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Delaware Fishing Report
When, Where, What and How They're Biting



By Eric Burnley Sr.*

2014 Delaware Fishing GuideUpdated: April 25, 2014

ADVISORY: Anglers are reminded that the recreational black sea bass season closed in Delaware coastal waters Jan. 1. Federal waters, which begin 3 miles from shore, also closed on Jan. 1. Open season dates, minimum size and harvest limits for 2014 will be announced when finalized.

DELAWARE BAY We continue to receive good reports from folks fishing the lower river and upper bay.  Rockfish to 40 pounds have been caught on bloodworms, cut bunker and clams. Last week we heard of fish caught from boats running out of Collins Beach and fishing the 4L to 6L area.  Bunker chunking was the best technique.

The beach at Broadkill produced a few keeper rockfish and at least two six-pound trout. Bloodworms, cut bunker and clams all worked on these fish. This has always been a good location for early run rock and trout and so far this year the trend continues.

Boaters got into some very good tog fishing over the weekend right up until the gale force northwest winds hit on Wednesday. Charter and head boats out of Lewes and Bowers Beach got in on the action with some reporting limit catches of three fish per person.  A few private boats fished the Outer Wall off of Lewes and caught tog as well.

The Lewes and Rehoboth Canal and the Broadkill River saw limited catches of keeper flounder. Minnows, shiners and Gulp! were all effective. Trout should show up at the Roosevelt Jetty.

White perch and catfish were caught out of all the rivers and creeks that empty into the bay. Bloodworms are best for the perch while cut fresh bunker will attract the catfish.

INDIAN RIVER INLET Fishing is still poor. Small tog and rockfish occasionally show up, but nothing of any size. Once the Chesapeake Bay spawn is complete we should have larger rockfish moving up along the coast.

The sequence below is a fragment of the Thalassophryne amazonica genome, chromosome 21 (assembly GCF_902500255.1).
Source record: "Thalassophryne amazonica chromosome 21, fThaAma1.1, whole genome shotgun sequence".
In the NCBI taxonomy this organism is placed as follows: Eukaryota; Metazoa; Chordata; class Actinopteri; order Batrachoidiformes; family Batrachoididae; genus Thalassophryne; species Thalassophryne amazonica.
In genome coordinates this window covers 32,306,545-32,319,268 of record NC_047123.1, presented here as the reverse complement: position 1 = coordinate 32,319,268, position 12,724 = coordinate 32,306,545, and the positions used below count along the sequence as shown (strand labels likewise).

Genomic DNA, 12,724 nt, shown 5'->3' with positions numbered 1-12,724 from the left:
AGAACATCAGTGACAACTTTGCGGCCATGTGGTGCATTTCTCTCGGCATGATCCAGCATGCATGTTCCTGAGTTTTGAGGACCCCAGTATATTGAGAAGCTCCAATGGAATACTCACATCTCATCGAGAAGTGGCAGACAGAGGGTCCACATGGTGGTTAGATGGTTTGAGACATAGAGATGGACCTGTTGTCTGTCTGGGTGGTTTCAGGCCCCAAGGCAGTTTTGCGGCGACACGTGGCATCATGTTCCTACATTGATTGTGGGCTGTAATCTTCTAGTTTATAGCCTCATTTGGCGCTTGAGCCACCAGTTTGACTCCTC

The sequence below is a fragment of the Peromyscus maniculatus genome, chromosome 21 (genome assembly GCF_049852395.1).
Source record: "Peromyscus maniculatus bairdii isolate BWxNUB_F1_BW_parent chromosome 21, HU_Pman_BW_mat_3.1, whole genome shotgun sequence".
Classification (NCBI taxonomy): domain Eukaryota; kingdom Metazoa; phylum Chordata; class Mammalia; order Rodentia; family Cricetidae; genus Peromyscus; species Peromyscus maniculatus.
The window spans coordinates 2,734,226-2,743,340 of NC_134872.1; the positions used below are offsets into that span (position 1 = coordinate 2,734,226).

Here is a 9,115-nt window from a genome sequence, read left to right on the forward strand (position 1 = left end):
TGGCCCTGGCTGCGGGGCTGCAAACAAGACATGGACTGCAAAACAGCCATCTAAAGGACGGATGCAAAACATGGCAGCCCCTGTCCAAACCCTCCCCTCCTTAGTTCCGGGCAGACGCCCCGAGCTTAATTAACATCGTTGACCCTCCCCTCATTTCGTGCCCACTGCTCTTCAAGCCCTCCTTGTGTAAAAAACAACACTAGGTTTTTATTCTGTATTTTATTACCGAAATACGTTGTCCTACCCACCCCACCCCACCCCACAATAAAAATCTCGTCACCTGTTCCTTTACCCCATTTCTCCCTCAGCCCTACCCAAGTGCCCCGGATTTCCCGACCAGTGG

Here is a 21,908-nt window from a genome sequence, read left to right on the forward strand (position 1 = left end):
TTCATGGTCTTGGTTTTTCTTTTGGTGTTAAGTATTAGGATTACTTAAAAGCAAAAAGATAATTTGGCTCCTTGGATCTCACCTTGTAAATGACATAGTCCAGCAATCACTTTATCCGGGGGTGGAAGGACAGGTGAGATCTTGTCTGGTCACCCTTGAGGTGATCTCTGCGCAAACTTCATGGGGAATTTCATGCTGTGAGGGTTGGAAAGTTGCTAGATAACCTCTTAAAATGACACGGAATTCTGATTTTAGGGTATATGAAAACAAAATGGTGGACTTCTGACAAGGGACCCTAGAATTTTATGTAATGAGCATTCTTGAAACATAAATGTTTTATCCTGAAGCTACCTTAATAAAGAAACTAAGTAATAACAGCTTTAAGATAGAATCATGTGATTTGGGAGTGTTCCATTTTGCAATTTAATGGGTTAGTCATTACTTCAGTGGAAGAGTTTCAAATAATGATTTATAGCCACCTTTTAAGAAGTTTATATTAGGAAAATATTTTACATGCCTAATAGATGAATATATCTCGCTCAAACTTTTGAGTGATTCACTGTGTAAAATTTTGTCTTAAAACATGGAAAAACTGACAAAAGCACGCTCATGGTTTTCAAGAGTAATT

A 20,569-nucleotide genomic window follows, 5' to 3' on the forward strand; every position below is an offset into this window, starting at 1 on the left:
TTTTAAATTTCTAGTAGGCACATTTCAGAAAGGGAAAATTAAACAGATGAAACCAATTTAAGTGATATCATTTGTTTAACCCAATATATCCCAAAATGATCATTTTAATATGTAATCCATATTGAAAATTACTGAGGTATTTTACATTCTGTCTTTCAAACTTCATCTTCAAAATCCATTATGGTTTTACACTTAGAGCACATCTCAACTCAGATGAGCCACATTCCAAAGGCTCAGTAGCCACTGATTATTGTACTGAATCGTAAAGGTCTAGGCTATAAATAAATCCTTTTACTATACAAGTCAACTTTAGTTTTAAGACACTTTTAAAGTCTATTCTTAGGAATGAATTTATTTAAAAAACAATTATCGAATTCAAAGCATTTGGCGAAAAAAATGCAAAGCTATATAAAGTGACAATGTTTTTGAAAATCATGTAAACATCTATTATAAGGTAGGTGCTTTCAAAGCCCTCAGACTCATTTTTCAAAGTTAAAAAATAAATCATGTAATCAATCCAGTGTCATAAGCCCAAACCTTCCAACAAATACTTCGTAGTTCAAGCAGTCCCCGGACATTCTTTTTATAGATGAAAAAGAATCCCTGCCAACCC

INSHORE OCEAN Tog have been caught over wrecks and reefs when boats can clear the inlet. Still no sign of rockfish, but that could change any day.

SURF FISHING The occasional small rockfish was caught last weekend, but once again nothing close to a keeper.

FRESHWATER Trout fishing is still good in New Castle County. The last restocking of White Clay Creek will occur May 1 when brown trout will be released.
We are still seeing good reports from pickerel fishermen. They may not have been pickerel fishermen when the day began, but were converted by the number of large fish found in local ponds.

Bass have been caught out of the ponds on live shiners and soft plastics. Crappie are also available on small minnows and jigs.

The Nanticoke River is giving up bass during falling tides with jigs the top lure. Crappie have been reported at the spillway in Seaford and the Bethel Hole on live minnows.

WEAKFISH With the capture of two six-pound weakfish from the beach at Broadkill many of us are thinking about the glory days of trout fishing in Delaware Bay. While I don’t think we will be seeing anything like that in the near future, I do believe we will see some large fish before the year is over.

The last two years I have seen more trout than in the previous 10 years. All were small with few making the 13-inch minimum, but the numbers were encouraging.  Trout can spawn as early as their first year so even small fish can reproduce unlike rockfish and flounder that have to be a few years old before reaching maturity.  The early spawning may be one reason why we are seeing so many small trout.

With a bag limit of one fish per person I doubt we will see many people targeting trout, but they will be caught by those fishing for everything from flounder to sea bass. Last fall while fishing in 90 to 100 feet of water near A Buoy we began catching trout on every drop. I was surprised to see so many of these fish in this deep water, but there they were.

Most of the trout I have caught over the past two years were in the bay around the Outer Wall while fishing for croaker. Since they were too small to keep I moved away from them and resumed catching croaker in another location.

Weakfish are a soft-bodied fish and I don’t think they have a very strong survival rate when caught and released. For this reason I try to avoid them and when I do catch one I am as careful as possible when removing the hook and returning them to the water. Since I use circle hooks for all my bait fishing, the trout never swallow the hook.

If you encounter trout this year please move away if all the fish are small. Should you luck into a school of keeper-size fish take your one fish and then move away.  Playing catch and release with weakfish is not a good idea.

*Eric Burnley Sr. is a native Delawarean who has fished the waters of his home state for more than 60 years. He has been a full-time outdoor writer since 1978, with articles appearing in most national magazines as well as many regional publications. He has authored two books, Surf Fishing The Atlantic Coast and The Ultimate Guide To Catching Striped Bass.

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